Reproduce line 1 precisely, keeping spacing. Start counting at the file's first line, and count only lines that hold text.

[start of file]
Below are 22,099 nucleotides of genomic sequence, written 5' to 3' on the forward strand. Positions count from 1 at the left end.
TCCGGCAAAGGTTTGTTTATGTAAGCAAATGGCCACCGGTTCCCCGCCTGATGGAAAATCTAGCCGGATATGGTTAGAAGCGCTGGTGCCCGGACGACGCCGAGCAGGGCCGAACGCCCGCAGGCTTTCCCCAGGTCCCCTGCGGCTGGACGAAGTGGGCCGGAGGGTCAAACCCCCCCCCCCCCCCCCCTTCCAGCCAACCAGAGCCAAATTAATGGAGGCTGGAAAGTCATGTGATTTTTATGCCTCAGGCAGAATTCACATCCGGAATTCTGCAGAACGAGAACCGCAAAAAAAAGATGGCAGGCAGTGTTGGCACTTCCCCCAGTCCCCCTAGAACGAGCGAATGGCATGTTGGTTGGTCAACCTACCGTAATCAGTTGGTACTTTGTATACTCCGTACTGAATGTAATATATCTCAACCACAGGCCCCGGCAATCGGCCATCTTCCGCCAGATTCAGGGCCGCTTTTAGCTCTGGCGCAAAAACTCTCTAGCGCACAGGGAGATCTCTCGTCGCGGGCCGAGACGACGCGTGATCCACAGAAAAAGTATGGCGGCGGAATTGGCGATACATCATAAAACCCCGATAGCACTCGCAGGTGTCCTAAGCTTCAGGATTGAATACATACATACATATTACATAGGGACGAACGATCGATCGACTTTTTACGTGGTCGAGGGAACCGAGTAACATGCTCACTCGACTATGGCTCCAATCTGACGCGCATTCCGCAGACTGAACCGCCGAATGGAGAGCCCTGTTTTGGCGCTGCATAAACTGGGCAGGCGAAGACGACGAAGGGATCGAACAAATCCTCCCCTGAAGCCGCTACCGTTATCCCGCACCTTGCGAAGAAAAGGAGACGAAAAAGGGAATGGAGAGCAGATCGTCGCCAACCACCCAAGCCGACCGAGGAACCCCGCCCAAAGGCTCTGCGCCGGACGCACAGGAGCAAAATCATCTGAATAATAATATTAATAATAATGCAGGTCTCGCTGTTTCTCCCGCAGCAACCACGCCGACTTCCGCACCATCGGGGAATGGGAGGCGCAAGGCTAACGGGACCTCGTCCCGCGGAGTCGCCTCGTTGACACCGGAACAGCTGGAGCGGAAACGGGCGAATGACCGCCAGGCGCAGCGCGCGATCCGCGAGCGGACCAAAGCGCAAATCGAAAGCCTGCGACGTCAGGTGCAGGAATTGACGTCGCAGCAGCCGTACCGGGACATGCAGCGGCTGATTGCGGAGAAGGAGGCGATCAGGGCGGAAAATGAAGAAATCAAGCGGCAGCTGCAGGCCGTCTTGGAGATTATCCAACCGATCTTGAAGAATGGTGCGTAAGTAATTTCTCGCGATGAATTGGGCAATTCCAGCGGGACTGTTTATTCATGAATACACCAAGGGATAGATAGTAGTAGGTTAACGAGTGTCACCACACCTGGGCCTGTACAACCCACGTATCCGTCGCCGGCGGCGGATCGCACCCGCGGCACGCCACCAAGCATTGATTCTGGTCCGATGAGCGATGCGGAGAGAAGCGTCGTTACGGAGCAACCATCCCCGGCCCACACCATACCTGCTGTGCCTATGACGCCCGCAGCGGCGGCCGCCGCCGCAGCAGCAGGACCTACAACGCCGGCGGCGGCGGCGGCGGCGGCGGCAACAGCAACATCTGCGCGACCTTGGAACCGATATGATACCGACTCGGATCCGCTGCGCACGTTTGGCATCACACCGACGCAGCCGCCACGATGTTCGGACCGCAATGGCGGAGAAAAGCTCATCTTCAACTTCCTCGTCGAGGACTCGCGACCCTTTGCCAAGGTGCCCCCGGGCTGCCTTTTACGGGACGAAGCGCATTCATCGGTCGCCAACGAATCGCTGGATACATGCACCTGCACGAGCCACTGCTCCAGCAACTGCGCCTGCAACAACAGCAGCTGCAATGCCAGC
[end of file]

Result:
Below are 22,099 nucleotides of genomic sequence, written 5' to 3' on the forward strand. Positions count from 1 at the left end.